By Matthew E. Milliken
June 9, 2016
Deep stack tournament, Sunday evening, June 5, 2016. After a slow start, I hit a long stretch where nearly everything I do seemed to work out. I didn’t score a lot of huge pots, but I built my stack with nearly every hand I played.
One of the players at my table was a personable fellow from Asheville, N.C., named Joey. We started chatting and I stopped paying close attention to what was happening on the table when I wasn’t in a hand. Since I didn’t know any of the other players, my distraction meant I wasn’t learning as much as I could have been about my rivals’ tendencies and tells.
My trouble started when I played queen-10. They were suited, I think, and I may have been in the blind. The board gave me a straight draw, and Joey and I bet against each other.
Then I made a mistake. I tried to push Joey off the pot by betting the river even though the fifth card hadn’t completed my straight.
My spirits sagged a bit when Joey called my bet. I dejectedly flipped over my cards. “Bluff,” I said, by which I meant that I didn’t have a good hand and I was sure that he’d beaten me.
Joey stared at the board with a pained look, not saying anything. My hopes rose slightly. Was my garbage queen-high hand really going to win me the pot? It beggared belief.
Finally, Joey flipped over his cards — queen-nine. He had a pair of nines, better than my queen high. He explained that he thought I’d said “Flush,” and he’d tried to figure out what community cards could have given me that hand. (The answer, of course, was none; there weren’t three same-suited cards on the board.) Someone at the other end of the table said that he too had thought I’d said “Flush.”
I apologized and said that I hadn’t meant to confuse anyone, but I’d inflicted some kind of karmic damage on myself. My cards went cold, and Joey, who had had to rebuy earlier in the tournament, started winning huge hands. By bluffing, and by misleading the table about my useless queen-10 — albeit inadvertently — I had earned the wrath of the poker gods.
I had a good stack at this point, and I won a few hands going forward, but as the tournament continued, the overall trend was clear: My chip stack diminished as my rivals’ stacks increased.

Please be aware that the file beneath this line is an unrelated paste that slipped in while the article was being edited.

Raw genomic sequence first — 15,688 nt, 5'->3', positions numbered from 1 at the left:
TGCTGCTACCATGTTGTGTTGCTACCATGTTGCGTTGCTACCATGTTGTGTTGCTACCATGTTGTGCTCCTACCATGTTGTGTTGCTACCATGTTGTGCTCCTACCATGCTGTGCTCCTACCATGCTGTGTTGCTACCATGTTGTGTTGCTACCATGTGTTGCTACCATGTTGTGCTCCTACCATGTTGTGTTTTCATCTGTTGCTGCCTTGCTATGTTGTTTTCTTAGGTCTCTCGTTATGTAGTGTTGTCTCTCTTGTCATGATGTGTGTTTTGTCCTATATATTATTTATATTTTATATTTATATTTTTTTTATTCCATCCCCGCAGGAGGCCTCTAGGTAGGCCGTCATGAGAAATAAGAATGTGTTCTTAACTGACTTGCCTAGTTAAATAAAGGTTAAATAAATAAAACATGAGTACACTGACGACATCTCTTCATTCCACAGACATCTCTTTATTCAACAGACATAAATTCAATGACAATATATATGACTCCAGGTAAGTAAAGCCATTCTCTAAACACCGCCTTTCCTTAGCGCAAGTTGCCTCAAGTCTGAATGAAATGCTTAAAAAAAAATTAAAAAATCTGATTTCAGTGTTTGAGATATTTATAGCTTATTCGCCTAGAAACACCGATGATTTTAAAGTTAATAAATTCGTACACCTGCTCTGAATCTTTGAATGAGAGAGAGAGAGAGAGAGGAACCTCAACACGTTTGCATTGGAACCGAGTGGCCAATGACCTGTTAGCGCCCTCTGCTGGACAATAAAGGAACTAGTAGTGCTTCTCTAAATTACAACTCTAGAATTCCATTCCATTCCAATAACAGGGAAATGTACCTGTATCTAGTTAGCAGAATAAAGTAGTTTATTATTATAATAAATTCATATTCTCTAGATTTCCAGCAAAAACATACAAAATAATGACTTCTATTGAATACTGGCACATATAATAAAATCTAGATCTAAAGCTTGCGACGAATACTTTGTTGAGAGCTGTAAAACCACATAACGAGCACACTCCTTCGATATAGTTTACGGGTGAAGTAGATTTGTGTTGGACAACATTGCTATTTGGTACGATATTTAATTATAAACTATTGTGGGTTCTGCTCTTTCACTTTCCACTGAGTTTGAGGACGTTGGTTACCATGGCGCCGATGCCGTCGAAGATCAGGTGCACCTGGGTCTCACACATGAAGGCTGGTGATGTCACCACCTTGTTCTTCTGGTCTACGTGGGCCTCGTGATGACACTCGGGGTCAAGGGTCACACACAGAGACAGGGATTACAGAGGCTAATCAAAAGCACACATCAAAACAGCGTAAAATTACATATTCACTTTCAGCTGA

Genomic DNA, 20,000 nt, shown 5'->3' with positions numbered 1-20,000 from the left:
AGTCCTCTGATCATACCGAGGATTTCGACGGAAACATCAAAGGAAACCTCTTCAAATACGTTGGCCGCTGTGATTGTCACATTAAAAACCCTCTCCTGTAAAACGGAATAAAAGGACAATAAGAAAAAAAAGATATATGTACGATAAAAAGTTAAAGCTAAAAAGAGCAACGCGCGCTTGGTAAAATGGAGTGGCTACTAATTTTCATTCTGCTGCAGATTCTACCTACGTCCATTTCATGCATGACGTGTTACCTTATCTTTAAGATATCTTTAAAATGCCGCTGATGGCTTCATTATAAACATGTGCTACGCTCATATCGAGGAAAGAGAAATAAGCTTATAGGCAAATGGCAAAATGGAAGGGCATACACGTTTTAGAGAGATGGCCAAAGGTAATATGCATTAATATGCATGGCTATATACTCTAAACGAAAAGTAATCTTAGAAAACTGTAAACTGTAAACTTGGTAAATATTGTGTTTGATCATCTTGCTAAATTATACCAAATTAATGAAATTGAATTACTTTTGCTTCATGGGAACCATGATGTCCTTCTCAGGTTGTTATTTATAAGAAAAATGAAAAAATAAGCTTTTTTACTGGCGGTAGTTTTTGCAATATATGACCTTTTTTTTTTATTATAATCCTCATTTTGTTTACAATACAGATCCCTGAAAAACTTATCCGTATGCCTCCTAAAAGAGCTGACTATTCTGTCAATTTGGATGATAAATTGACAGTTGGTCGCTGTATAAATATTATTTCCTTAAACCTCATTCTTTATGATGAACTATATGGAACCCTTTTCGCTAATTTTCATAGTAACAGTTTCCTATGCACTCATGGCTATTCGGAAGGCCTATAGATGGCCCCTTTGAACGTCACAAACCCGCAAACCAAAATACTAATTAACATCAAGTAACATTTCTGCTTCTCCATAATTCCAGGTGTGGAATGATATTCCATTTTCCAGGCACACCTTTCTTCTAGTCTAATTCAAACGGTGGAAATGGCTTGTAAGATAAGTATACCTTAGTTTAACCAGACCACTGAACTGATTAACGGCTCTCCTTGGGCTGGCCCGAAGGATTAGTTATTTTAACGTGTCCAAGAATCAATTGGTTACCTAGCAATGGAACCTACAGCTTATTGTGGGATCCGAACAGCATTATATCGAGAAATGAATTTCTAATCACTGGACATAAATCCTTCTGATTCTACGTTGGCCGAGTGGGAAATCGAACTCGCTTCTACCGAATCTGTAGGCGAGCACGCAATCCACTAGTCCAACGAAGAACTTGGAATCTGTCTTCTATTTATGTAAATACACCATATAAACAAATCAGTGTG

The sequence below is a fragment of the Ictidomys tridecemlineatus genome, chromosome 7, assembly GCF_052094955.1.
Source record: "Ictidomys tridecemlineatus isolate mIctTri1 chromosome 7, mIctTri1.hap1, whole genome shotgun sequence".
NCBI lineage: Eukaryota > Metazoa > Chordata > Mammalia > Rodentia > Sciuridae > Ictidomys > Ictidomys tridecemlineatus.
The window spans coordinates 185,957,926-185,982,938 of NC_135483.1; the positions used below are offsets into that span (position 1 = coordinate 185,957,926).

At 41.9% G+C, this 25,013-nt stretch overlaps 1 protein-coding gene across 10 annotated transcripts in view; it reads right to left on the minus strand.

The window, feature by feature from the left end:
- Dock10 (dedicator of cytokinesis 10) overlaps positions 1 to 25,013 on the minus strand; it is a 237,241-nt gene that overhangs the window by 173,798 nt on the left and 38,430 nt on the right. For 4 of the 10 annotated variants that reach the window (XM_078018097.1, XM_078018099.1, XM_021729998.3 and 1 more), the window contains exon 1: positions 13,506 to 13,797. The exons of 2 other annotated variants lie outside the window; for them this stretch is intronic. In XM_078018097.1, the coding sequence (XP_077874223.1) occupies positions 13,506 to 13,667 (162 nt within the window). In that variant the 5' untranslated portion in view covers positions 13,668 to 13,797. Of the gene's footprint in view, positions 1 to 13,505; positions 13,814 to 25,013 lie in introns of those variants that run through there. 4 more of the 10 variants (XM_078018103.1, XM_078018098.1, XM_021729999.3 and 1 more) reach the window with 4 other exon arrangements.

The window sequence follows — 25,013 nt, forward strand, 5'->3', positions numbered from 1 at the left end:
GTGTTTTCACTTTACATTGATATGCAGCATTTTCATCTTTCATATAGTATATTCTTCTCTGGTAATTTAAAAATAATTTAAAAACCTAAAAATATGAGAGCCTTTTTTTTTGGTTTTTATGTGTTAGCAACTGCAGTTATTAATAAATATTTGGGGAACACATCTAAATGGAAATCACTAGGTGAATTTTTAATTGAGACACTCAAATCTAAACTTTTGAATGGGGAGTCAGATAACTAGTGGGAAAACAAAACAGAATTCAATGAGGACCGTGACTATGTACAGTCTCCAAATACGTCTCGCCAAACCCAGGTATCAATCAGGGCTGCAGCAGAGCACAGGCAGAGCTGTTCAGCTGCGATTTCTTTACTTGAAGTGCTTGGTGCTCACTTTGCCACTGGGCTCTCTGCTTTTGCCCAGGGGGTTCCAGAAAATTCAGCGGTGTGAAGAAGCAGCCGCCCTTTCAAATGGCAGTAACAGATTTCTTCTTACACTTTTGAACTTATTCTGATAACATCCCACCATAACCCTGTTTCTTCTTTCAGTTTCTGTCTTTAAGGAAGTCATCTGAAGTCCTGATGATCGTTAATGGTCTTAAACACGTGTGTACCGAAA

I moved at least twice before arriving at the table where my run ended. By this point, my treasury was shrinking, and quickly. It didn’t help that as I sat through a round or two of blinds, I had absolutely no cards that would have given me a decent shot at winning a pot.
Finally, I had 24,000 in chips, a mere pittance when the blinds were 8,000-16,000. As I sat in the big blind, a fellow across the table from me raised to over 30,000 — more than I had. When the action came to me, I peeked at my cards for the first time and saw the six and the two of spades.
I hemmed and hawed for a while, trying to decide what to do. On the one hand, 6-2 are lousy hole cards to have. On the other hand, they were connected, which gave me a chance to land a straight, and they were suited, which gave me a chance to land a flush.
Another point in favor of putting my tournament life on the line with 6-2 was that I was likely to go heads-up against the man who had raised. In any given situation, your odds of winning a pot when you have one opponent tend to be better than when you’re facing multiple opponents.
I had to work up my nerve to do it — but finally, I did it. Everyone else got out of the way, the pot was made right, and we showed our cards.
I think my rival held the queen of clubs and the jack of spades. To have a good chance of winning, I needed three and only three spades to appear on the board. (If four or more appeared, my foe would almost certainly have a higher flush.)
The flop was extremely favorable to me — eight, seven and four, all spades. These cards unsuited would have given me an inside draw for a straight; suited, they gave me a flush, and the five of spades would have given me an unbeatable straight flush.
Now all I had to do was hope that no more spades landed, unless that spade was a five. I held my breath as the turn and river emerged without harming me. I was now the proud owner of 54,000 in chips.
Unfortunately, I couldn’t keep my momentum going. I had to fold my small blind when I received utterly useless cards. I watched anxiously as the dealer button moved around the table, anticipating the moment when I would be on the hook for 16,000 or more in chips when I once again became the big blind.
Alas, no opportunity for me to play emerged until the blinds came around. Someone in early position raised, I believe to twice the big blind — 32,000 chips — and got a caller or two. I peaked at my hand and found the king and queen of clubs.
I was nearing desperation territory; how could I fold? I considered going all in but opted against it.
The flop included a king; I think the other cards were 10 and eight. The man who had initially raised made a big bet. No one called until the action got to me. I’d hit that flop, so again, how could I fold?
The pot was squared away and the two of us showed our cards. My opponent had king-jack unsuited. I heaved a sigh of relief — I was ahead.
It wasn’t to last. The turn was a jack, and the river did nothing to help my case. I was out of the picture.